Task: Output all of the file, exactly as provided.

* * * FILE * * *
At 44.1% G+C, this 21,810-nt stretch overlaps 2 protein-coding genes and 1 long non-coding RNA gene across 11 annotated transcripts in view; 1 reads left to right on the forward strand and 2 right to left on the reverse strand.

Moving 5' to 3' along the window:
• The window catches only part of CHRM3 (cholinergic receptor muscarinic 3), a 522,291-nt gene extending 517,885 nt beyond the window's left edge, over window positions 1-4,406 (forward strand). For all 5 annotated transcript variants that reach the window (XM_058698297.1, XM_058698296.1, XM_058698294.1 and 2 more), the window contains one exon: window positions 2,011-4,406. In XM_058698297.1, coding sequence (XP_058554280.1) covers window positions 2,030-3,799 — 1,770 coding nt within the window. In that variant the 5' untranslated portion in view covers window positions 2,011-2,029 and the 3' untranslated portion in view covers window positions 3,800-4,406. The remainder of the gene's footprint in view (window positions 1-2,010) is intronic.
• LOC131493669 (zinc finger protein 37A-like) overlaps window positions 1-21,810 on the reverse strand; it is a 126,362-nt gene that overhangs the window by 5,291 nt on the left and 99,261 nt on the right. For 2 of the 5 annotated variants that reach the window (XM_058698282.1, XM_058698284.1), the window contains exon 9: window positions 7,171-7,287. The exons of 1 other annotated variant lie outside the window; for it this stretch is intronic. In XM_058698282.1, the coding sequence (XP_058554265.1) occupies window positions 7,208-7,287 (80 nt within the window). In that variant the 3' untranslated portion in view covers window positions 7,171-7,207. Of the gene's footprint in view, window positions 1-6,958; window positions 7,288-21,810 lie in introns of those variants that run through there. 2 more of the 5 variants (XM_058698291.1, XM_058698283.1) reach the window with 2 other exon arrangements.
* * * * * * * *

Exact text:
At 44.1% G+C, this 21,810-nt stretch overlaps 2 protein-coding genes and 1 long non-coding RNA gene across 11 annotated transcripts in view; 1 reads left to right on the forward strand and 2 right to left on the reverse strand.

Moving 5' to 3' along the window:
• The window catches only part of CHRM3 (cholinergic receptor muscarinic 3), a 522,291-nt gene extending 517,885 nt beyond the window's left edge, over window positions 1-4,406 (forward strand). For all 5 annotated transcript variants that reach the window (XM_058698297.1, XM_058698296.1, XM_058698294.1 and 2 more), the window contains one exon: window positions 2,011-4,406. In XM_058698297.1, coding sequence (XP_058554280.1) covers window positions 2,030-3,799 — 1,770 coding nt within the window. In that variant the 5' untranslated portion in view covers window positions 2,011-2,029 and the 3' untranslated portion in view covers window positions 3,800-4,406. The remainder of the gene's footprint in view (window positions 1-2,010) is intronic.
• LOC131493669 (zinc finger protein 37A-like) overlaps window positions 1-21,810 on the reverse strand; it is a 126,362-nt gene that overhangs the window by 5,291 nt on the left and 99,261 nt on the right. For 2 of the 5 annotated variants that reach the window (XM_058698282.1, XM_058698284.1), the window contains exon 9: window positions 7,171-7,287. The exons of 1 other annotated variant lie outside the window; for it this stretch is intronic. In XM_058698282.1, the coding sequence (XP_058554265.1) occupies window positions 7,208-7,287 (80 nt within the window). In that variant the 3' untranslated portion in view covers window positions 7,171-7,207. Of the gene's footprint in view, window positions 1-6,958; window positions 7,288-21,810 lie in introns of those variants that run through there. 2 more of the 5 variants (XM_058698291.1, XM_058698283.1) reach the window with 2 other exon arrangements.